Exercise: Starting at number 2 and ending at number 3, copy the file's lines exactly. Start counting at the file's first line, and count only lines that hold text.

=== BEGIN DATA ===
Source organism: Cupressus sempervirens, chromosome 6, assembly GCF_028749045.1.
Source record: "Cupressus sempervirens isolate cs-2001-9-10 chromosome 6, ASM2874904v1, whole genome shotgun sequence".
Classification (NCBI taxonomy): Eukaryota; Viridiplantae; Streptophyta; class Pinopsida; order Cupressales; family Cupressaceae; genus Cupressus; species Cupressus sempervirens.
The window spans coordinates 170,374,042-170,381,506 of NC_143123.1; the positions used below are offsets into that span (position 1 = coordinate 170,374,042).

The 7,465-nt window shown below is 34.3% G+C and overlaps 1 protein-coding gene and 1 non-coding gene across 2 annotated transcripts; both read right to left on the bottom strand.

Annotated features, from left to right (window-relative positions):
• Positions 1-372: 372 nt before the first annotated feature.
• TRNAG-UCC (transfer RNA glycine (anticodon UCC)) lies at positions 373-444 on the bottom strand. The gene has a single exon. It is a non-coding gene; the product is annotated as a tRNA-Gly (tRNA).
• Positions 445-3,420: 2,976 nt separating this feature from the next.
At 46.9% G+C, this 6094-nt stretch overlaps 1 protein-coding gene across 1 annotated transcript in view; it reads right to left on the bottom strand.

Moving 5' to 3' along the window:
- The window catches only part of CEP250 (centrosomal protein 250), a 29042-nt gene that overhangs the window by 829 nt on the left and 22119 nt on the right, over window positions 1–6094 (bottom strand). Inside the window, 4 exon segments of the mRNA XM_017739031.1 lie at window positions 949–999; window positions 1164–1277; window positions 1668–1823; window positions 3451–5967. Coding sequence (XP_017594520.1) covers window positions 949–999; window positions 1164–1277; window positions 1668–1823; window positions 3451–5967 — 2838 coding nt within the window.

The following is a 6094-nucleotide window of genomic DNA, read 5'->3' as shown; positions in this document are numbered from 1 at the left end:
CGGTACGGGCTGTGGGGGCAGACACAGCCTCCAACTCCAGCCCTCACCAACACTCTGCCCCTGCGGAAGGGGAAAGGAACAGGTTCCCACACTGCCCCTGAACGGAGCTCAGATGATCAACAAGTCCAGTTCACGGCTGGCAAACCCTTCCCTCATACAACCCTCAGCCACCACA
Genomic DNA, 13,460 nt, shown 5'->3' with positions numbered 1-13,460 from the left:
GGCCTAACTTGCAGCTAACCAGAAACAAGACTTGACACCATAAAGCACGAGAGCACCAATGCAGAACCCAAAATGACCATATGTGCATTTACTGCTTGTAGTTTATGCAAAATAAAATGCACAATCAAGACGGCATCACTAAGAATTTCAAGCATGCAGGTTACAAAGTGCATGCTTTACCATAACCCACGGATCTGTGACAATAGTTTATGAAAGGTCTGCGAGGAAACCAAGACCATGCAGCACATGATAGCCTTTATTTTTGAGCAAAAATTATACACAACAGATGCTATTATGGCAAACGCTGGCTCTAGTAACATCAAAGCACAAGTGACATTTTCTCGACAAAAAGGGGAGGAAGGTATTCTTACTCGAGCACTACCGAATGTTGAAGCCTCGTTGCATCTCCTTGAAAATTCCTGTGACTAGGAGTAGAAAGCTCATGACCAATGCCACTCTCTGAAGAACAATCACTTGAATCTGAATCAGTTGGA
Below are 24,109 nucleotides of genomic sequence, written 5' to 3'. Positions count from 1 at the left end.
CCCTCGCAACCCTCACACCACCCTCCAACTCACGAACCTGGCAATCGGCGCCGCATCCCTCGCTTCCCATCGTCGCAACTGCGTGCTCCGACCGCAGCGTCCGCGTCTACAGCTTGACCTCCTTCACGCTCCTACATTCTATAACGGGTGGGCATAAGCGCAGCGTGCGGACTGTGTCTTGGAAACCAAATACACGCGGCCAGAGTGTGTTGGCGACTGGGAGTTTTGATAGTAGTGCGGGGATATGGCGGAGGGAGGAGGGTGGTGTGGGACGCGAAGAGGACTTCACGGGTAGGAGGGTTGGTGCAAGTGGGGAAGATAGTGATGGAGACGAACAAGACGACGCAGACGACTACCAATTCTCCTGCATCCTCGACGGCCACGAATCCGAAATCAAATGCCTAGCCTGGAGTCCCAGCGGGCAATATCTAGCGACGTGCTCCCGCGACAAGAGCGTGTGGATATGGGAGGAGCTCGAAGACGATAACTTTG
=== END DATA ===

Source record: "Cupressus sempervirens isolate cs-2001-9-10 chromosome 6, ASM2874904v1, whole genome shotgun sequence".
Classification (NCBI taxonomy): Eukaryota; Viridiplantae; Streptophyta; class Pinopsida; order Cupressales; family Cupressaceae; genus Cupressus; species Cupressus sempervirens.